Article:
Reasons for not being in the labour force

Close to half (47%) of all people with disability are not in the labour force. Of these:

  • most (63%) are permanently unable to work
  • a few (1.7%) actively looked for work in the last 4 weeks, but are unable to start
  • 1 in 5 (21%) intend to look for work or return to work
  • 1 in 16 (6.1%) are unsure if they intend to return to work
  • 1 in 12 (8.1%) do not intend to return to or look for work (Figure 1).

This varies by age and sex (Figure 1).

Working-age people with disability who are not in the labour force are far more likely than those without disability to be permanently unable to work (63% compared with 1.7%). They are also much less likely to intend returning to work (21% compared with 63%).

People who are permanently unable to work

Of working-age people with disability who are permanently unable to work:

  • 9 in 10 (89%) said it was because of their own condition or disability
  • 1 in 7 (13%) said it was because of someone else’s ill health or disability.

When asked about requirements to enable workforce participation, 96% said they could not work at all. Some reported they may be able to participate if certain requirements were met, such as:

  • training (32%)
  • working at home (18%)
  • assistance with work or personal care tasks (18%).

People able to work

People able to work refers to working-age people not permanently unable to work.

People who do not intend to return to work

Of working-age people with disability able to work but not intending to return to work:

  • half (50%) have no need, are satisfied with current arrangements or are retired (for now)
  • 28% are permanently retired or will not work again
  • 14% are caring for an ill, disabled or elderly person
  • 12% cited their long-term health condition or disability (Figure 2).

Males with disability able but not intending to return to work (41%) are much more likely than their female counterparts (18%) to report they are permanently retired or will not work again. Females are more likely to report caring for children (11% compared with 0%) or for ill, disabled or elderly persons (16% compared with 3%) as reasons for not intending to return to work.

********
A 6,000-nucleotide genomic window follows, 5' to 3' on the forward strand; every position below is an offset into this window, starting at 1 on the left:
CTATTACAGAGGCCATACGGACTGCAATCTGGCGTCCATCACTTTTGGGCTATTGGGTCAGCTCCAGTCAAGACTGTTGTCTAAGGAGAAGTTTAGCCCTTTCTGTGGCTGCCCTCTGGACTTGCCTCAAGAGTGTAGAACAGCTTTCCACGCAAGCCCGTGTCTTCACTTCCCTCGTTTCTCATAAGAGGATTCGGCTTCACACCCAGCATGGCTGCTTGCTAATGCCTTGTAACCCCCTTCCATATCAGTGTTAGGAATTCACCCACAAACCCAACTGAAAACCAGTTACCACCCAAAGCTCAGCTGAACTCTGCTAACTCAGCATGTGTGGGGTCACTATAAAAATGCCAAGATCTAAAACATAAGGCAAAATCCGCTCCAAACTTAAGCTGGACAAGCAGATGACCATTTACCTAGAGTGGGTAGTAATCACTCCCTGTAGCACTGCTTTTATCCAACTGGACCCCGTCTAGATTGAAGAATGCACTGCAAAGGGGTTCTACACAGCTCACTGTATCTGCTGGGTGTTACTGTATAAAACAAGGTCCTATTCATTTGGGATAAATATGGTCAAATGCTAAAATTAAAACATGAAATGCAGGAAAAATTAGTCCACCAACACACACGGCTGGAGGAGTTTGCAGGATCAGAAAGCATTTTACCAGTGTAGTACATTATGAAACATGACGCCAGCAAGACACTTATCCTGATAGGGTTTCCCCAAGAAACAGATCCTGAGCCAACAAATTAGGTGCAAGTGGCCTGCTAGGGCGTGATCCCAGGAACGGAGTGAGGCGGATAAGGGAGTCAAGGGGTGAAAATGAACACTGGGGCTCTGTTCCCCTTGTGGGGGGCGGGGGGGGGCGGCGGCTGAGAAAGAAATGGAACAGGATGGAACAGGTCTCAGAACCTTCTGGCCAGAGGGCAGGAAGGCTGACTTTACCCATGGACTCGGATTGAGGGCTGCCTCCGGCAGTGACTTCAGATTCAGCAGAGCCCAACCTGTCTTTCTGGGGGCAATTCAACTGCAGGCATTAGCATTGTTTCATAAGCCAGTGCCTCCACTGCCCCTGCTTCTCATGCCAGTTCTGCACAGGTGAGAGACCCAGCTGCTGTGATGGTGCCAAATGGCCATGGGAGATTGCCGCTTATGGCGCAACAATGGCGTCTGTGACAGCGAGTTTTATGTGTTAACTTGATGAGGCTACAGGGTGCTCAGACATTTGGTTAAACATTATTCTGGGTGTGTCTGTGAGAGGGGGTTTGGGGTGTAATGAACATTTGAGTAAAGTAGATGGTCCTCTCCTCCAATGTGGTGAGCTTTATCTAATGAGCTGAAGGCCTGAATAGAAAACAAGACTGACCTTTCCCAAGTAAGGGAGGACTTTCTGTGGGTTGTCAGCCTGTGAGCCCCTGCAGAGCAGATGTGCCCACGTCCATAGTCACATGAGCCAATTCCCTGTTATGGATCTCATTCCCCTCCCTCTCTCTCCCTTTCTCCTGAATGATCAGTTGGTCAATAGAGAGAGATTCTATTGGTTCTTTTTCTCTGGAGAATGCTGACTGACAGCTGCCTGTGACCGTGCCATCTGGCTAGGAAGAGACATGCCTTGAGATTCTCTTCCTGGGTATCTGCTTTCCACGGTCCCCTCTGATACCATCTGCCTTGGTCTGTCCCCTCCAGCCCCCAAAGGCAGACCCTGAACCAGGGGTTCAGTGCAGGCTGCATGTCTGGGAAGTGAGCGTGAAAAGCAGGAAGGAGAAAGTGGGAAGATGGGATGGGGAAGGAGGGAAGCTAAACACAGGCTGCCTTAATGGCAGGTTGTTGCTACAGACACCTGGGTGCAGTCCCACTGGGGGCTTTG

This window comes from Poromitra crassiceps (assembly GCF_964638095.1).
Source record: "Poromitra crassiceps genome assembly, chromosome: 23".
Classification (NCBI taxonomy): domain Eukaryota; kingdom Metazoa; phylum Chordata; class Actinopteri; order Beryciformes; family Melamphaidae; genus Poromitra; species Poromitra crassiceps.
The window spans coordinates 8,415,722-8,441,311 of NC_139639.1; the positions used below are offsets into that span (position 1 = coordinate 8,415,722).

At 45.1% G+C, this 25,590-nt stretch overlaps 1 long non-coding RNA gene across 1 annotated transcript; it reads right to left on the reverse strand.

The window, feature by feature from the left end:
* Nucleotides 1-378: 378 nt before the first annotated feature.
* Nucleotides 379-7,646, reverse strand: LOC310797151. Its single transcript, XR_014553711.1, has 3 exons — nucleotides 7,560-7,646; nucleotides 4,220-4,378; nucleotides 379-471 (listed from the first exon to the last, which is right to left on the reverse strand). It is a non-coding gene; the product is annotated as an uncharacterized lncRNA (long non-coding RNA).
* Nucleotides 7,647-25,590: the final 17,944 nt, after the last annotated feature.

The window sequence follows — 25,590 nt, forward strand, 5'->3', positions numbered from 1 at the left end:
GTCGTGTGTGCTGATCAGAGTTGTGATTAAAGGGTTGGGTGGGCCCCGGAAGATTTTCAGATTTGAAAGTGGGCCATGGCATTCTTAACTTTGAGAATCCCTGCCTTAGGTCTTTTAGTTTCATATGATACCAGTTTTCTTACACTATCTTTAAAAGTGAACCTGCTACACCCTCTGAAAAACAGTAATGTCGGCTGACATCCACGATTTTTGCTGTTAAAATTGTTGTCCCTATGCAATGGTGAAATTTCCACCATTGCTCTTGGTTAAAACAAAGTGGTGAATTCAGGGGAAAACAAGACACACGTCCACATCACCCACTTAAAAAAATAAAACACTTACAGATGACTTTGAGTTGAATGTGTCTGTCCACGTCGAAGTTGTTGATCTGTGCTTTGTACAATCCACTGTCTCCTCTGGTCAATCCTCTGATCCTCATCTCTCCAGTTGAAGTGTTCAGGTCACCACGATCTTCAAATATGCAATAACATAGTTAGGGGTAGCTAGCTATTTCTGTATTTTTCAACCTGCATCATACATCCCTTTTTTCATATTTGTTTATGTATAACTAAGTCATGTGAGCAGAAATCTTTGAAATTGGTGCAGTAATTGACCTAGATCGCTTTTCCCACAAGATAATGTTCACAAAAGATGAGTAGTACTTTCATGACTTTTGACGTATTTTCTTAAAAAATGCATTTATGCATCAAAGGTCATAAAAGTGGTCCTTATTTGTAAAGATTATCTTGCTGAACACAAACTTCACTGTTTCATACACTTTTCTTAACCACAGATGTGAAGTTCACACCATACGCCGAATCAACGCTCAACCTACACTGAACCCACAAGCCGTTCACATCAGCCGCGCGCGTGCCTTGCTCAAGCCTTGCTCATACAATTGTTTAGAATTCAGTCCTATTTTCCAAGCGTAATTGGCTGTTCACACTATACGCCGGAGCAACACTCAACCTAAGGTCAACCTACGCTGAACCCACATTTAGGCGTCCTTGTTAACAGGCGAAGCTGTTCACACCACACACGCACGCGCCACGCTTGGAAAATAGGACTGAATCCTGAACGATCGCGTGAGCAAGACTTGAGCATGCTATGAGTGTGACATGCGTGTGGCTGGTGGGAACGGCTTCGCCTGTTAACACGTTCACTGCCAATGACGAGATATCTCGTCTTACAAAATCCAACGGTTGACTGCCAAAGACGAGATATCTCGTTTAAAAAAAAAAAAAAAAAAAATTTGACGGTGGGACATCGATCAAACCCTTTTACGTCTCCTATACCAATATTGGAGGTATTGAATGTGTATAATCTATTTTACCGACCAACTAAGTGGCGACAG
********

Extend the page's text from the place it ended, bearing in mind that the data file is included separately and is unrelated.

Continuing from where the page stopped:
People who may return to work

People who may return to work are those who:

  • have not looked for work but intend to return to work
  • are not sure if they will return to work.

Their most common reasons for not looking for work are:

  • own ill health or disability (43%)
  • studying or returning to study (28%)
  • children too young or prefer to look after them (15%)
  • someone else’s ill health or disability (9%) (Figure 3).

Differences in reasons between males and females with disability who may return to work are similar to those for people who did not intend to return to work. For example, of working-age people with disability who may return to work:

  • males are more likely than females to give their own ill health or disability as a reason for not looking for work—51% compared with 38%
  • males are more likely to report studying or returning to studies as a reason—35% compared with 25%
  • females are more likely to cite family or relationship considerations as reasons for not looking for work:
    • children being too young or preferring to look after them—23% of females compared with 4% of men
    • someone else’s ill health or disability—12% compared with 2.6%
    • other family considerations—5.9% compared with 1.9%.

References

ABS (Australian Bureau of Statistics) 2016a. Microdata: disability, ageing and carers, Australia, 2015. ABS cat. no. 4430.0.30.002. Canberra: ABS. AIHW analysis of TableBuilder.

ABS 2016b. Microdata: disability, ageing and carers, Australia, 2015. ABS cat. no. 4430.0.30.002. Canberra: ABS. AIHW analysis of confidentialised unit record file in SAS.